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to be involved in the scrutiny of directives, proposals and the super information documents emanating from the EU Commission. The excellent work done by the committee members, the staff of the committee and the overall EU Select Committee make me very conscious that we are privileged with time and resources allocated to the scrutiny of EU measures and our ability to call witnesses to help us through and make us understand in much greater detail what the EU is all about, how it works and how it is fundamental to our future. There is also a serious issue of getting agreement to make changes which are not solely for the benefit of the UK but which would benefit all member states and make the EU more relevant to the wider world.

I only wish that the general public and all Members of Parliament could have such a wide breadth of knowledge as we have gained and been given. I say this because I fear there is an abundance of wrong information being repeated day after day in all branches of the media, and the chattering classes are not the only ones who get the wrong end of the stick. Mark Twain got his statement only half right when he said that those that do not engage in informed debate are uninformed and those that do are misinformed. I passionately believe that we must have a serious informed debate, and not just for politicians.

Before any date for this referendum is fixed, it is surely our duty to ensure that the voting public are clued up about the EU and the advantages of being a member. This is particularly important to the youth of this country. After all, it is their future we are proposing to change radically or sensibly. We certainly need all the time between now and 2017 rather than the suggestion by the noble Lord, Lord Triesman, that the referendum should be done and dusted in 2016.

The facts about the EU should be just as well known as any subject on the school curriculum. The problem is that the EU is boring to most people. Who wants to begin to understand economics? I say that as an economist. Who wants to delve into comparisons between growth rates in the UK and its position in the league tables of the other 27 members? Indeed, if I were uninformed, I would give up in despair that the so-called facts about our GDP that sent us into a temporary depression just a short time before polling day 21 days ago were revised upwards two days ago. Yes, I am aware of all the reasons, but does it encourage people to get more involved?

Reports on developments in Brussels are full of acronyms. Just look at one of our Select Committee reports. Each one will invariably have a page of acronyms at the back, and sometimes more than one page. Useful information produced to help us understand is almost always extremely turgid. I believe it is the complete antidote to insomnia. Is there any chance of encouraging the BBC, ITV, Channel 4 or the rest to set their most creative producers the task of dreaming up an informative, attractive, exciting format comparable to “Top Gear”, not on car crashes, but on how the EU started and why? The UK has such a good story—once we were able to convince the French that we needed to be a member, we were instrumental in transforming the whole continent in 1989, which is again a great story of UK involvement. Members of the EU need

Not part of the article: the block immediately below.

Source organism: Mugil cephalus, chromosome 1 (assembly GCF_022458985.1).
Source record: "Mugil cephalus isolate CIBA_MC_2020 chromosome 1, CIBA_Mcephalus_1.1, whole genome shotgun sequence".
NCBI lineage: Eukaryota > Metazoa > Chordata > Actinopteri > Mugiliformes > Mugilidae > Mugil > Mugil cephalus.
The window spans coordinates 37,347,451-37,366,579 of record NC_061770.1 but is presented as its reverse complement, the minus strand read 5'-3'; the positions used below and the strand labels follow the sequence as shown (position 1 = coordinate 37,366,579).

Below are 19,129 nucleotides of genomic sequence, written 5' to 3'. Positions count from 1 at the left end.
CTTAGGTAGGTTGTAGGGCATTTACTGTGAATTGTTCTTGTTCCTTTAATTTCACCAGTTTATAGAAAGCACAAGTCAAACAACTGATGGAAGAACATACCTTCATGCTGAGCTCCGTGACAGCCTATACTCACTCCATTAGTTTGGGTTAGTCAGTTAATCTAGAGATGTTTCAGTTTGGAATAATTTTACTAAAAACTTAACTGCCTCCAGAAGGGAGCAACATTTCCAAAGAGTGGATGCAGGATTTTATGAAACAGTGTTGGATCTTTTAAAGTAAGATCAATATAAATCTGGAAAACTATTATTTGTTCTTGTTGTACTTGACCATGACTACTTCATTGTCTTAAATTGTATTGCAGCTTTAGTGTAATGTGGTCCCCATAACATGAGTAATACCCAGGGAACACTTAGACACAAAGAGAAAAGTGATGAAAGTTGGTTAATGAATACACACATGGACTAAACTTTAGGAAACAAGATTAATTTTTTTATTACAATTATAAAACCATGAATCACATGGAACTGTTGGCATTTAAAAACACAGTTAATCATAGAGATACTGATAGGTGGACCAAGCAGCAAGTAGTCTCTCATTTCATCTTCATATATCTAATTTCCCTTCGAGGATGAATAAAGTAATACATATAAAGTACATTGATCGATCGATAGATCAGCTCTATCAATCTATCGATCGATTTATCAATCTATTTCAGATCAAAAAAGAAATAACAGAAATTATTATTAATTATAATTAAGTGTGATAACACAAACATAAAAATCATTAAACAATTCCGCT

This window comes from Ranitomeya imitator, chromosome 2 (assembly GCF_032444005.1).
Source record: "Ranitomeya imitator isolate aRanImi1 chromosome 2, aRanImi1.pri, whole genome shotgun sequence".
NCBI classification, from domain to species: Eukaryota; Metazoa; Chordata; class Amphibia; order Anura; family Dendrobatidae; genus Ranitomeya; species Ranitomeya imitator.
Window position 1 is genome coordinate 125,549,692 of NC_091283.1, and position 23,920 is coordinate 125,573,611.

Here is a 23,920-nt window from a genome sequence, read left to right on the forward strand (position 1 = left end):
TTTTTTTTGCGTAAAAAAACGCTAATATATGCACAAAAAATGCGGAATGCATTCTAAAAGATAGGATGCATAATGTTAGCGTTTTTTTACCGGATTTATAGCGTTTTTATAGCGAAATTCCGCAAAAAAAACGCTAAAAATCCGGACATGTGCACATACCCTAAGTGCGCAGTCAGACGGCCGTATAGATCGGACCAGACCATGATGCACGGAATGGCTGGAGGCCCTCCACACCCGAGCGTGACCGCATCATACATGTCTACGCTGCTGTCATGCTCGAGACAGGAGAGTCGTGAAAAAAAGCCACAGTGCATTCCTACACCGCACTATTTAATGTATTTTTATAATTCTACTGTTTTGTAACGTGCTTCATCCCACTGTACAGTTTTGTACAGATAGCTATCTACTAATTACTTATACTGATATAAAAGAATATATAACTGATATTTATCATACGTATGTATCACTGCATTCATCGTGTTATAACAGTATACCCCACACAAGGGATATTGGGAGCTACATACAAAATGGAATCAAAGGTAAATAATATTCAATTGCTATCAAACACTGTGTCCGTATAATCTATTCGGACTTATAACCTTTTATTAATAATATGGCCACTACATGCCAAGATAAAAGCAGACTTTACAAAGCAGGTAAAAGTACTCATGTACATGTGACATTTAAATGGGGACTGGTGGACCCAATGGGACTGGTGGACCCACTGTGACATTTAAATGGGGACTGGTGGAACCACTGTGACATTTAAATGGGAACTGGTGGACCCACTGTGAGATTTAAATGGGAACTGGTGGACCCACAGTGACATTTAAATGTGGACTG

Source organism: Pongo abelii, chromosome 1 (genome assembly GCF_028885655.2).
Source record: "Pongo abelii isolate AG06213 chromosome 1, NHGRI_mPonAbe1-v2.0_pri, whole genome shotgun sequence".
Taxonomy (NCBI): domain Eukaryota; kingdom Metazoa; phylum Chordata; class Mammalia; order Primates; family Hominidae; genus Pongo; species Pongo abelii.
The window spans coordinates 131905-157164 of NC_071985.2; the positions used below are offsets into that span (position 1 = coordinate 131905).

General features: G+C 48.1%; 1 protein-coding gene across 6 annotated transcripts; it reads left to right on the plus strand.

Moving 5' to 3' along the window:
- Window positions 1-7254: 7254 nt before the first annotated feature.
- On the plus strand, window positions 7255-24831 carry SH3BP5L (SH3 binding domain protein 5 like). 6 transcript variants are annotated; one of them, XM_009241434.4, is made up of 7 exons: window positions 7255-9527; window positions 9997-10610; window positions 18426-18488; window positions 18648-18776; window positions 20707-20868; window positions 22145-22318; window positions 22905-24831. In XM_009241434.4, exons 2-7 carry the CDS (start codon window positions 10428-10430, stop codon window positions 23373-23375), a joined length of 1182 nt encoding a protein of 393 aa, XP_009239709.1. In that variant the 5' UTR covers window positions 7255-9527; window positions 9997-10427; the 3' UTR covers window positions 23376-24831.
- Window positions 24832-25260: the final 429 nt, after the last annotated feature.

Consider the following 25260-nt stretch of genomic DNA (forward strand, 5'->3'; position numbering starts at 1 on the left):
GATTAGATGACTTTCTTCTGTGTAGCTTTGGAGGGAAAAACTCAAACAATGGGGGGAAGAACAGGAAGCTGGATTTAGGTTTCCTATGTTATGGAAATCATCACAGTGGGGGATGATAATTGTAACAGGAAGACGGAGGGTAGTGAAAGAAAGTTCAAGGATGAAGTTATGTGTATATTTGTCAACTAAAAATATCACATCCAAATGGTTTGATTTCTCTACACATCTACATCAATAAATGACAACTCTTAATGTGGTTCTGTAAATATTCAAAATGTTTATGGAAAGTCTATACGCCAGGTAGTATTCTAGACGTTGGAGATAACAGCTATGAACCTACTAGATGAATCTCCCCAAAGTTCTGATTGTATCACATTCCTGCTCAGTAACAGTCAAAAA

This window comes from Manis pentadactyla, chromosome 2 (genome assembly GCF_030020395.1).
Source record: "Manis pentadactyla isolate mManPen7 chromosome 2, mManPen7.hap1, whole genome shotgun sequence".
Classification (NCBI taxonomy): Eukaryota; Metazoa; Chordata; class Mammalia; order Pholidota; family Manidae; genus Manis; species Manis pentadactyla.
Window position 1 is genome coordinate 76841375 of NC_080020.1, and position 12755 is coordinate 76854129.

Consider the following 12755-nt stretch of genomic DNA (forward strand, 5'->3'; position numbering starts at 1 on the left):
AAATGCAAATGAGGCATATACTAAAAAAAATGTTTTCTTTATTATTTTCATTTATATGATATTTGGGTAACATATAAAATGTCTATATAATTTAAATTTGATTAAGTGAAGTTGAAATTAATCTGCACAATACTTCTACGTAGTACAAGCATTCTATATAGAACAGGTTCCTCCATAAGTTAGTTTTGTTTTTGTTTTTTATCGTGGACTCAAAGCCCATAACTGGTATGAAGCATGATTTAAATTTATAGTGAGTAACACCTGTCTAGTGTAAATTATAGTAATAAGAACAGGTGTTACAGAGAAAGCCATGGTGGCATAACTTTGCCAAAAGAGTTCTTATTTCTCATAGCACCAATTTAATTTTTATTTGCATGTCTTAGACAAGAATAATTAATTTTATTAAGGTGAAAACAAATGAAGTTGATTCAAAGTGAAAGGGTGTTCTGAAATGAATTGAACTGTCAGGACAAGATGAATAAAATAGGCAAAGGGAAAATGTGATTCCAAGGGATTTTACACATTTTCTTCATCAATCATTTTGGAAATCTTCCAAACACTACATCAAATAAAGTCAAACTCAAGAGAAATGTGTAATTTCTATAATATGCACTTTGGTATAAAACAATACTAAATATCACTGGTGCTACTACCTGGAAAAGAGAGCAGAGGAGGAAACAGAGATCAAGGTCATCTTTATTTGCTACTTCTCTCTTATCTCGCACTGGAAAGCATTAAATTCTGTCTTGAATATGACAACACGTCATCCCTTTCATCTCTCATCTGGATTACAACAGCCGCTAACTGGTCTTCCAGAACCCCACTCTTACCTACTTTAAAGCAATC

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us and tell us that they need us—just visit the Baltic—and we have been at the forefront of giving a good example, endeavouring to encourage erstwhile undemocratic states with questionable judicial systems and precious little freedom of religion, speech or thought to be members of a group of nations which trade, exchange students, learn new ways of doing things and benefit from co-operating in research and development, in effect making the EU and the world a better place.

Like everything we do, say or wish for, there are always problems and/or misunderstandings, but mostly these can be ironed out by strengthening still further the links we have with all member states. What is quite extraordinary is the respect the UK engenders in the EU. We sometimes forget that although we are a relatively small country with less than 1% of the world’s population, our influence throughout the world is huge. In so many areas we are envied, not least for our system of government, the Civil Service and the judicial system, and we are admired for our universities and our culture: our literature, film, music performances and composition, visual arts and architecture. I admit that I am sometimes taken aback by the breadth of it all. To recognise the magnificence of our prowess in architecture, just go to Millau in France.

The UK has always been at the forefront of helping others, and we can certainly help some of the less fortunate states in the EU. By doing so we can help the whole, and at the same time increase our security. The UK was not part of the original European Coal and Steel Community, which led to the Common Market, but now so many want us to stay, and are very anxious about what would happen if we left. The EU was the germ of an idea of Winston Churchill, whose dream, or so we are told, was that there should never be another war on the landmass of Europe, such was the impact the horrors of two world wars had on him. Our current relationship with the EU does not work anything like it should, or could, and it needs to be changed. The problems have to be sorted out. The Prime Minister has already got to grips with that, and civil servants have produced major studies of competencies. We need to convince the other member states of the validity of our case for some change.